Are pigs farm animals?
Actually, it's a trick question. Although the City of Victoria, B.C. prohibits keeping farm animals, it considers "farm animals" to be those animals "normally raised for food." Potbellied pigs--a particular type of pig that is never used in agriculture, at least not in North America--aren't normally raised for food, and so they aren't farm animals. Are they?
This isn't just wordplay. For long-time Victoria resident Mike Downey, it has very real consequences: he lives with two potbellied pigs, Athena and Vishnu, whom he considers part of the family. But the city has ordered them to find a new municipality to call home, citing the bylaw that prohibits food animals in city limits.
Mr. Downey definitely isn't raising the potbellied pigs for food. A committed vegan, he doesn't even eat meat.
Whether an animal is normally raised for food is actually a cultural complex question. In some cultures, eating pigs is not considered acceptable; in others, eating dogs is normal. And although we tend to think of animals as either falling into the food category or not, this is not always the case. In the City of Victoria, for example, rabbits might be considered food depending on whether you're at the supermarket or the animal shelter.
Given the cultural ambiguity surrounding how and when we designate animals to be either edible or lovable, city officials ought to look at the purpose for which the animal is being kept in the city. This is the only logical and culturally sensitive way to interpret the bylaw against keeping animals "normally raised for food." It also forms the basis of a legal advocacy letter submitted to city officials from national non-profit Animal Justice.
Pigs would make great neighbours. Contrary to their undeserved reputation, pigs are actually fastidious. They are so committed to cleanliness, in fact, that they will separate their living quarters into areas for sleeping, eating, and excreting if given the chance.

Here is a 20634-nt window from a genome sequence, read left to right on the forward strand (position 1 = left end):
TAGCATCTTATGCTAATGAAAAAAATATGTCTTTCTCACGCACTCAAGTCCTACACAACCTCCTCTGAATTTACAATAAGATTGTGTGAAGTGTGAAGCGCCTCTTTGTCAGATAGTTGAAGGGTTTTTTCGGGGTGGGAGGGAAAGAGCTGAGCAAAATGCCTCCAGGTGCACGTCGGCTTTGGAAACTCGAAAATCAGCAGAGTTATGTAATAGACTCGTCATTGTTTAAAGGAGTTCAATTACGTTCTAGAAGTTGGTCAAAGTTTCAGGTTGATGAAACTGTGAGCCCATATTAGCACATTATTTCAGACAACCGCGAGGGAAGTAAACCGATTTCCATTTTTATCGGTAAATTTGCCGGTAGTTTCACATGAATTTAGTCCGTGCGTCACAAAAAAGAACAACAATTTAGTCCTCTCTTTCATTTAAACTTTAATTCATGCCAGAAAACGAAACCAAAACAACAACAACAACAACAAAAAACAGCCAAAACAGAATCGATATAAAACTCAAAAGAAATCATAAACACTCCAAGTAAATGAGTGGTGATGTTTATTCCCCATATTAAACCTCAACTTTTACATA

City officials have expressed concern that urban yards are not large enough for farm animals. Paradoxically, however, life in the city offers more space to pigs than life on a rural, commercial farm. That's because most pigs raised for food spend their entire lives in cramped cages or pens in windowless warehouses. Their first taste of sunlight and fresh air will be en route to slaughter.
Athena and Vishnu are quite possibly more upstanding members of the community than some human citizens. In 2012, they drew crowds of children to pose, along with Santa, for their annual holiday pictures. The stunt raised $1000 to help terminally ill children through the Lynda Adams Project Society.
Athena and Vishnu are also beloved members of their neighbourhood, which includes two daycares and a group home for people with special needs. Children and adults alike delight in the friendly pigs, feeding them grass, offering them head scratches, or simply watching them over the fence.
Recently, it was revealed that the Lieutenant-Governor of B.C., the Honourable Judith Guichon, has been bringing none other than her pet lamb to work at the government building in Victoria. Although sheep are normally raised for food, nobody is trying to evict Her Honour's adorable companion, who is led on a leash for daily strolls through the grounds of Government House.
And years ago, another Victoria resident found herself facing scrutiny under the same bylaw because of her own potbellied pig--Zig--who was ultimately allowed to stay. In that case, city official Mark Johnston said they had "better things to do" than crack down on the offence of privately providing a loving home to animals.
Makes sense to me. Let's hope the city follows suit in this case.